Jacob Jari: How the Price of Art Affects Practice
I stumbled across an interesting pieceby Akintoya Abodunrin about Jacob Jari’s talk on the art market, prices andpractice in the Tribune (Nigeria) the other day. Only got around to blogging it today. Here are some interesting excerpts.
Written by Akintayo Abodunrin, Sunday, 01 September 2013 00:00
He thereafter narrated humbling experiences that made him realise that the price of a work is not determined by its quality but by the reputation of the maker and how this has impacted art practice in Nigeria.
He recalled that around 1991, Gani Odutokun told him a gallery owner in Lagos was interested in his drawings and he selected four of his works to bring to the collector. Jari disclosed that at the time, he had not sold any of his works in Lagos but had told Odutokun how much he was going to sell each work and the artist said his prices were fair.
A shocker, however, awaited him when he arrived in Lagos. “The owner appeared happy to see me and even happier to see the four drawings I brought with me. Upon telling him the price of each drawing however, his countenance suddenly changed and he became instantly hostile, prompting him to speak acidly and unintelligibly. Amidst the muttering and hissing, the two questions I could pick out repeatedly were, “Who do you think you are?” and “Who knows you?” I was shocked at this tantrum and I remained frozen until he finished his outburst at which point I asked him how much he was prepared to offer for the drawings.
“He looked at me intently and without batting an eye offered the price I was asking for one drawing for the entire four! In response, I too looked at him in a similar manner and told him to pay! He was so shocked at my response that he asked me to repeat what I said, so I did. He suddenly became jovial once more and putting his arm round my shoulders, he declared that he could do business with me. He implored me to bring more drawings and my paintings when I got back to Zaria.
He said he brought out four of his old drawings and showed them to the students. “I tagged them, A, B, C, and D. I told the students that A was produced by me; Gani Odutokun produced B; Bruce Onobrakpeya produced C while Jimoh Akolo produced D...I then asked them how much they were willing to pay for each drawing.
It was interesting to note that while drawings B, C, and D attracted substantial amounts, nothing significant was offered for A. Yet, in reality, I created all the drawings. I asked the students what informed their decision to award such prices and they simply explained that the other artists were more established than I” …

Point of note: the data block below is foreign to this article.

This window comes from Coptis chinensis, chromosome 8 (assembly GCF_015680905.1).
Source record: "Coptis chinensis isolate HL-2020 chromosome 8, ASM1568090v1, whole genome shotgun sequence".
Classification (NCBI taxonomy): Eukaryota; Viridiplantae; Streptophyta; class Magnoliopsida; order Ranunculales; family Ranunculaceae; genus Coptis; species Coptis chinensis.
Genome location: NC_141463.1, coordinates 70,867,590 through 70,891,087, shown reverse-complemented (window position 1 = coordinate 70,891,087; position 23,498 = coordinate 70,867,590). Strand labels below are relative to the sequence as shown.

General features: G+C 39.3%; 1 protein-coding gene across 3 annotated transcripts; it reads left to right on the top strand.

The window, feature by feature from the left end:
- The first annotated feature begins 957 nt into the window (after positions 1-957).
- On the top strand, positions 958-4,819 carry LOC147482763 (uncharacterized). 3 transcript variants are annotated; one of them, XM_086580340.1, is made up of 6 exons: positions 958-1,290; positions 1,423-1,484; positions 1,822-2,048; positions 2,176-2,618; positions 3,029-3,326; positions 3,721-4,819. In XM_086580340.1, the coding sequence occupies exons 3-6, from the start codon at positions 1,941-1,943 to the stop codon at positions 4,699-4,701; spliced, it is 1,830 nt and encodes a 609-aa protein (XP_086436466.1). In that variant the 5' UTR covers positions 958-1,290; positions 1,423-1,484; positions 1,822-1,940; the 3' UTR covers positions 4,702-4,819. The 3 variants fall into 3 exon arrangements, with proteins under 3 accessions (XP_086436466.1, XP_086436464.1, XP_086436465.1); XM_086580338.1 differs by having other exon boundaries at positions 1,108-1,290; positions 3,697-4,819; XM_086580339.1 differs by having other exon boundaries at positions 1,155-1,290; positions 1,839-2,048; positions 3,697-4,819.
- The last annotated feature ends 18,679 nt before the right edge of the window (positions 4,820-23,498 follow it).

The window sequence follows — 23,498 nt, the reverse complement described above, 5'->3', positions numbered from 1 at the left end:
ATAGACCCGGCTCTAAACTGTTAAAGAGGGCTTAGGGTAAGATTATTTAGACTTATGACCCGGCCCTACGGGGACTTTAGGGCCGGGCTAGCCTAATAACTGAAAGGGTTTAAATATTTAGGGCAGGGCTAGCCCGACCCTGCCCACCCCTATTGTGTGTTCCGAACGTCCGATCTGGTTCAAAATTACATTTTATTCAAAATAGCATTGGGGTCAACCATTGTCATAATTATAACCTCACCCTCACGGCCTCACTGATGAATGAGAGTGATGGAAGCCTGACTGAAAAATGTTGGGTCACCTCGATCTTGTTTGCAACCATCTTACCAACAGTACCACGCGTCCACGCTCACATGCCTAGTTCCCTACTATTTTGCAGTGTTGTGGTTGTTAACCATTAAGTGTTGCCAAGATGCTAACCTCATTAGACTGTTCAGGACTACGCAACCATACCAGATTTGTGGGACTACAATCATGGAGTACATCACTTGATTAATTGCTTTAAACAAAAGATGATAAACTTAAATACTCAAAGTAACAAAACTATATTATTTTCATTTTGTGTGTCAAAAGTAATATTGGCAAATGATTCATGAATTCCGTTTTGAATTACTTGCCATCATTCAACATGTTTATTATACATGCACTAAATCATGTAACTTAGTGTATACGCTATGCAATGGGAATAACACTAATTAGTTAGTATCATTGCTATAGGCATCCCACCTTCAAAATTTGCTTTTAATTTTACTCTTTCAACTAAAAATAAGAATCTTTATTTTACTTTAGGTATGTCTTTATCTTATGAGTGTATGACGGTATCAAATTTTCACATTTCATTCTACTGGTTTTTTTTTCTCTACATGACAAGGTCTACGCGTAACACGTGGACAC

He contended that the manner in which works are collected in Nigeria encourages artists to remain in a certain mould of creation which targets sales and that this also explains why some artists copy successful ones. “There is therefore, the tendency for artists who wish to sell works to ape those who successfully sell theirs. This perhaps accounts for why forgery is particularly rampant in Nigeria not only perpetrated by artists but by gallery owners,” he noted.
Of course, a lot of this is true outside Nigeria as well. Nobody INVESTS – and increasingly it’s an investment like any other rather than a matter of taste – in the work of artists that do not have a reputation. After all, one of the attractions of INVESTING in art is that the prices of the great masters, i.e. those who are established and preferably dead (i.e. increasing demand cannot be met through the production of new works) will remain stable or indeed increase in the future. INVESTING in the work of an artist whose reputation still needs to be established, on the other hand, is risky. – None of this says anything about the quality of his or her work. Or at least that’s what I believe. But, then how do you define quality in art anyway? I’d argue it boils down to taste – and tastes are acquired and shaped by exposure and fashions.
I guess, what’s differs is that there are other sources of funding and publicity for artists and for exhibitions that allow artists to make a name for themselves in other parts of the world that may not be available to Nigerian artists – or indeed the vast majority of contemporary African artists. And, of course, Jacob Jari made that point as well when he argued that
… art patrons and foundations need to assist creative artists with new ideas which might not be, from the superficial point of view, commercially viable but which sharpen the artists’ desire for freedom of expression. This, he noted, would take Nigerian art forward instead of so called contemporary works appearing to have been done in the 50s, 60s and 70s by the masters.
By the way, it saddens me to read that his own students didn’t rate him as a great artists and that he has to see ‘his works sold for lesser prices compared with works by younger artists with less impressive CVs.’ He’s done such interesting stuff.